Folded into hearts, stars, horseshoes and an assortment of other charms, the notes attacked. In his inferior script, he confessed his love for me. As I read his words, I wished that I could be reading the yearnings of someone whom I actually found attractive. Did it have to be Tim? Had that hot football player from study hall written those letters, I’d have painted my face with a rainbow. Not Tim, though. He was such a strange duck. If I was going to be drug out of the closet, it couldn’t be with him. God, I was annoyed.
Not only was Tim sub par in the looks department, he was a legit creepster. Everyone had noticed his compulsion to fabricate very extravagant, incredibly unrealistic lies. According to Tim, he’d been with every attractive man in school, met Britney Spears and practiced witchcraft. Yes, he was a witch. Or warlock. I don’t quite remember what gender-specific title he used. Either way, he claimed to be of a supernatural sect of society.
The brand of magic that my dad practices is not the same circulating the underbelly of most high schools. While dad’s involves a certain degree of soul-searching and commitment, kids like Tim were just seeking out a way to be different. Most of the students donning various degrees of black clothing, lace, velvet and studs had just watched a few too many Tim Burton films. They probably didn’t get enough attention at home so they decided to cast spells on one another, wear essential oils and pretend to be elves and sorcerers in the woods in order to get someone to look at them. I can’t say that the looks solicited were desirable but attention was given, nonetheless. Those kids were also genuinely confused by Wicca’s overall positive outlook. They used witchcraft as a threat. “Don’t tease me, I’m a witch.” “That teacher’s a bitch, I’m going to curse her.” As we learned in The Craft, don’t use your magic to fuck with people. That shit comes back at you, threefold. Verdict: Those confused kids were just confused kids with a tendency to wear a lot of eyeliner. No more, no less.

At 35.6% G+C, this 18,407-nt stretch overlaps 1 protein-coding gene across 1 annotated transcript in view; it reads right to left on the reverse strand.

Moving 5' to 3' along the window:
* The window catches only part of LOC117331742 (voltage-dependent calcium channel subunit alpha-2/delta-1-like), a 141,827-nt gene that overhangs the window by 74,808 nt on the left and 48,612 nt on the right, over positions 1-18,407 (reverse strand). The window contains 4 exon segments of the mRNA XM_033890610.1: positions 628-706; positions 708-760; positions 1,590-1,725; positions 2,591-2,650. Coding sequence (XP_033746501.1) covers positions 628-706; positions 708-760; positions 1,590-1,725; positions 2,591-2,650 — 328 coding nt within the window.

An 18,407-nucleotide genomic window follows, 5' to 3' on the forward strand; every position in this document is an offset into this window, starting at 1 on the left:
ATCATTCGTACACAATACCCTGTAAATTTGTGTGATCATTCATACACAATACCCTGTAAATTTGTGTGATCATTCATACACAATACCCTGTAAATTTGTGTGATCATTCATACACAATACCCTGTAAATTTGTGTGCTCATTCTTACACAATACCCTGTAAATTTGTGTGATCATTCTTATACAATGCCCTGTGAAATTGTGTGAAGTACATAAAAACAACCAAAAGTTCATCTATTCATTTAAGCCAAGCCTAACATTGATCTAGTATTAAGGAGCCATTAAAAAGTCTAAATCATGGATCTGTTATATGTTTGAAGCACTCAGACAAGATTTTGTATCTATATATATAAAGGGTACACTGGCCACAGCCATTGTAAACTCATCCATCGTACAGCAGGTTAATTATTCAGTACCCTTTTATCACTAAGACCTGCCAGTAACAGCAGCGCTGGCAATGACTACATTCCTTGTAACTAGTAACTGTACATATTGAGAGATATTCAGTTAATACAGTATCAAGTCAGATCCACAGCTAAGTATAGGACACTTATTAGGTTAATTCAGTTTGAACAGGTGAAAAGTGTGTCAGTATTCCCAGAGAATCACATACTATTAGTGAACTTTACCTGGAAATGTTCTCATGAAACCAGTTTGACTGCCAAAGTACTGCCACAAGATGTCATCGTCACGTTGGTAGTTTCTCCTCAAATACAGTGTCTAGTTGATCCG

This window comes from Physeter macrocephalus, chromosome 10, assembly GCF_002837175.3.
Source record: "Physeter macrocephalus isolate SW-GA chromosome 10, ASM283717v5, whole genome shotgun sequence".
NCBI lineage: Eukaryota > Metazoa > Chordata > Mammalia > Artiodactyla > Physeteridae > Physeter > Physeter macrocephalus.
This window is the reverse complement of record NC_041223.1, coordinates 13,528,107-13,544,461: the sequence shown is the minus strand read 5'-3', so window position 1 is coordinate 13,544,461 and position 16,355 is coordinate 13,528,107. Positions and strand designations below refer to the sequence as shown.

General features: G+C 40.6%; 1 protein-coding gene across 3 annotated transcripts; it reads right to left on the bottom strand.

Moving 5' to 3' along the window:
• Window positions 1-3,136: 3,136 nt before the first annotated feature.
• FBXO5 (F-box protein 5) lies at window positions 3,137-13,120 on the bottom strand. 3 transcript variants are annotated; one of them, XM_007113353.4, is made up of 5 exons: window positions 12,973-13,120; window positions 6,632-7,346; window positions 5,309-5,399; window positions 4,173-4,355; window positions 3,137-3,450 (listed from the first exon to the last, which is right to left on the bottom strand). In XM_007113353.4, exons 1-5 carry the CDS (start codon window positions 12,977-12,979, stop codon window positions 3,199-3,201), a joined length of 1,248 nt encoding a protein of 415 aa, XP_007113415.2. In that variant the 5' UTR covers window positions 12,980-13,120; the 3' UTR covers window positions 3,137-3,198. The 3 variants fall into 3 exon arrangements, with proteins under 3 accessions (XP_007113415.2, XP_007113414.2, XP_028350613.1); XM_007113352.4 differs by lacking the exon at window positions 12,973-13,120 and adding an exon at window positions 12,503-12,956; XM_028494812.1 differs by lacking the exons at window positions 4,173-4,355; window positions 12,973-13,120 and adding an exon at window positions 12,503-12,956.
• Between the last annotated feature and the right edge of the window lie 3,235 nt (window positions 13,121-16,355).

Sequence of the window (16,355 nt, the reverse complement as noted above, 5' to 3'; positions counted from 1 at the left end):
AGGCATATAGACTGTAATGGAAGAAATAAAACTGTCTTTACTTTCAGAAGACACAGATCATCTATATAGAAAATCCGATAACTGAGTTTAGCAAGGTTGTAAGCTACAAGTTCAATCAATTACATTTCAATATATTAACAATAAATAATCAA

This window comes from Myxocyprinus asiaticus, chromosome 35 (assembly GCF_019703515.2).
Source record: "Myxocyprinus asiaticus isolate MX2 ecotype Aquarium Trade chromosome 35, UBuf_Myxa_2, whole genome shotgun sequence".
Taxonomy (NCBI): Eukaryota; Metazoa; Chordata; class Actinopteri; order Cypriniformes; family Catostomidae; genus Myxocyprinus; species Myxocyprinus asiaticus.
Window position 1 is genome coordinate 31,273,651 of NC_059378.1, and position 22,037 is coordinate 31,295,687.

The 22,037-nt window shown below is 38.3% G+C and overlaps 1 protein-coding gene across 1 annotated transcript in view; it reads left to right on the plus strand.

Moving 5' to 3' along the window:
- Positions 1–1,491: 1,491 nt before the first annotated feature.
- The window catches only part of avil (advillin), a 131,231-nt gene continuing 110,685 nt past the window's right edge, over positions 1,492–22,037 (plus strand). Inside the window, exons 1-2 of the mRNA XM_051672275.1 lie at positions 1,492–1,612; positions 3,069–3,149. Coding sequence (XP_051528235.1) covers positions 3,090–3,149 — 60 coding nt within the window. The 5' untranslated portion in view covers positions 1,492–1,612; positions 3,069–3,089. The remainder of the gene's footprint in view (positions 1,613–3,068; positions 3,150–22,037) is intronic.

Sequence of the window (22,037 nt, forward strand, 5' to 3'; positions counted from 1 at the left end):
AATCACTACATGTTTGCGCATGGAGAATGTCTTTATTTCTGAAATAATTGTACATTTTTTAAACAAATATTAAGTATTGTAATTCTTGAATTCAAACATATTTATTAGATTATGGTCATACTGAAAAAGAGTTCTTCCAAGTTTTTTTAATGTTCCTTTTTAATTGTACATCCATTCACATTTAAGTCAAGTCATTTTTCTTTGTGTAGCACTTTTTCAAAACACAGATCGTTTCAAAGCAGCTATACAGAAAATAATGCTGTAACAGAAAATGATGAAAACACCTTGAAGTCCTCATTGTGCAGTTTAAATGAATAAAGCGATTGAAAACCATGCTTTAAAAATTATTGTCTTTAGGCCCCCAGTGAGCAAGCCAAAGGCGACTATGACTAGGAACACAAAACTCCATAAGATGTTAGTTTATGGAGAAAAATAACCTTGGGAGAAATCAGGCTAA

Somehow that lanky freak still scared me. I knew that he was merely a directionless little boy. But when people talk like the villain of a SyFy Original Movie, it can be off putting. After he told me that he conjured up my contact information using his witchcraft, I was freaked out. My rational mind knew that he’d just looked at the drama club contact sheet. My irrational side wondered if he’d been absent on the day that it was passed out. Maybe he really did have to use deep, dark, forbidden, gay magic to get my email address. Like a little girl from The Crucible, Tim had sent the devil on me and I was shivering.
Hiding the constant notes, emails and phone calls was daunting. Tim was desperately trying to convince me that I was gay and that we were destined to be together. If I denied him, he’d tirade about how he’d had visions of seeing me with other men. “I saw you with Louis. I’ll tell everyone. I know it’s true,” he’d weep into the phone. If I was scared before, statements like that put me at ease. As fun as it would have been to be with Louis, I was as pure as a Mormon on his wedding night. I’d never been with a guy, silly! Hell, the whole idea of being a gay man was baffling to me so acting on those forbidden desires was still a ways off. I wondered if I should pay him to have more visions for the sheer entertainment value.